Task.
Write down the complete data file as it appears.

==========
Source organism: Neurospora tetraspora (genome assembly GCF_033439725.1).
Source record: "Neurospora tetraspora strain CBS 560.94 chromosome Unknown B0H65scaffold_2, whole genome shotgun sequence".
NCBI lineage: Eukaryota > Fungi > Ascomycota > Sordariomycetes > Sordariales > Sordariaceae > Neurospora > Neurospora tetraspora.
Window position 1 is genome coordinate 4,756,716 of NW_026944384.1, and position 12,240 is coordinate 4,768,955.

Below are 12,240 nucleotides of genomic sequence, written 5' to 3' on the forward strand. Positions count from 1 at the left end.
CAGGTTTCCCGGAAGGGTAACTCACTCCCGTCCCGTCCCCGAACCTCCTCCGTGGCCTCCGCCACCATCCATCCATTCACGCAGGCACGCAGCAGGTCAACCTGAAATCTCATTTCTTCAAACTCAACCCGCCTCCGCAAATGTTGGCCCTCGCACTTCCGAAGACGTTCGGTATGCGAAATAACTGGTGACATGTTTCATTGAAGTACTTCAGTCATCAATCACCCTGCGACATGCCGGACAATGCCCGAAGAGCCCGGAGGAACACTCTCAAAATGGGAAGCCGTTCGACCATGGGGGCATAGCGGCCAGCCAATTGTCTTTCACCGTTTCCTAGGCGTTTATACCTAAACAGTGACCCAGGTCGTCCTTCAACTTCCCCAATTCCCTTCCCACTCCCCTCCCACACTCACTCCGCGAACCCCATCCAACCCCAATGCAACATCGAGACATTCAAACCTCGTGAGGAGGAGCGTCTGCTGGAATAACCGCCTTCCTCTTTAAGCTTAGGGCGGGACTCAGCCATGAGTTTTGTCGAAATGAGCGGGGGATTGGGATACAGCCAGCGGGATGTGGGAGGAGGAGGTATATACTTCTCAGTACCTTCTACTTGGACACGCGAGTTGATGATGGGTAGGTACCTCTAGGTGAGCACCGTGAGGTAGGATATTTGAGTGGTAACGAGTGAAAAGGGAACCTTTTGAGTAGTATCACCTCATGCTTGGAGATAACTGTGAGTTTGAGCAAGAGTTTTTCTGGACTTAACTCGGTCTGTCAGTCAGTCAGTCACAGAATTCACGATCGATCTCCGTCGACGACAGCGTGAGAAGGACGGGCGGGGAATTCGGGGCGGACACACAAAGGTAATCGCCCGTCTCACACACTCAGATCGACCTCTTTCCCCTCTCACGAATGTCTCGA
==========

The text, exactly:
Source organism: Neurospora tetraspora (genome assembly GCF_033439725.1).
Source record: "Neurospora tetraspora strain CBS 560.94 chromosome Unknown B0H65scaffold_2, whole genome shotgun sequence".
NCBI lineage: Eukaryota > Fungi > Ascomycota > Sordariomycetes > Sordariales > Sordariaceae > Neurospora > Neurospora tetraspora.
Window position 1 is genome coordinate 4,756,716 of NW_026944384.1, and position 12,240 is coordinate 4,768,955.

Below are 12,240 nucleotides of genomic sequence, written 5' to 3' on the forward strand. Positions count from 1 at the left end.
CAGGTTTCCCGGAAGGGTAACTCACTCCCGTCCCGTCCCCGAACCTCCTCCGTGGCCTCCGCCACCATCCATCCATTCACGCAGGCACGCAGCAGGTCAACCTGAAATCTCATTTCTTCAAACTCAACCCGCCTCCGCAAATGTTGGCCCTCGCACTTCCGAAGACGTTCGGTATGCGAAATAACTGGTGACATGTTTCATTGAAGTACTTCAGTCATCAATCACCCTGCGACATGCCGGACAATGCCCGAAGAGCCCGGAGGAACACTCTCAAAATGGGAAGCCGTTCGACCATGGGGGCATAGCGGCCAGCCAATTGTCTTTCACCGTTTCCTAGGCGTTTATACCTAAACAGTGACCCAGGTCGTCCTTCAACTTCCCCAATTCCCTTCCCACTCCCCTCCCACACTCACTCCGCGAACCCCATCCAACCCCAATGCAACATCGAGACATTCAAACCTCGTGAGGAGGAGCGTCTGCTGGAATAACCGCCTTCCTCTTTAAGCTTAGGGCGGGACTCAGCCATGAGTTTTGTCGAAATGAGCGGGGGATTGGGATACAGCCAGCGGGATGTGGGAGGAGGAGGTATATACTTCTCAGTACCTTCTACTTGGACACGCGAGTTGATGATGGGTAGGTACCTCTAGGTGAGCACCGTGAGGTAGGATATTTGAGTGGTAACGAGTGAAAAGGGAACCTTTTGAGTAGTATCACCTCATGCTTGGAGATAACTGTGAGTTTGAGCAAGAGTTTTTCTGGACTTAACTCGGTCTGTCAGTCAGTCAGTCACAGAATTCACGATCGATCTCCGTCGACGACAGCGTGAGAAGGACGGGCGGGGAATTCGGGGCGGACACACAAAGGTAATCGCCCGTCTCACACACTCAGATCGACCTCTTTCCCCTCTCACGAATGTCTCGA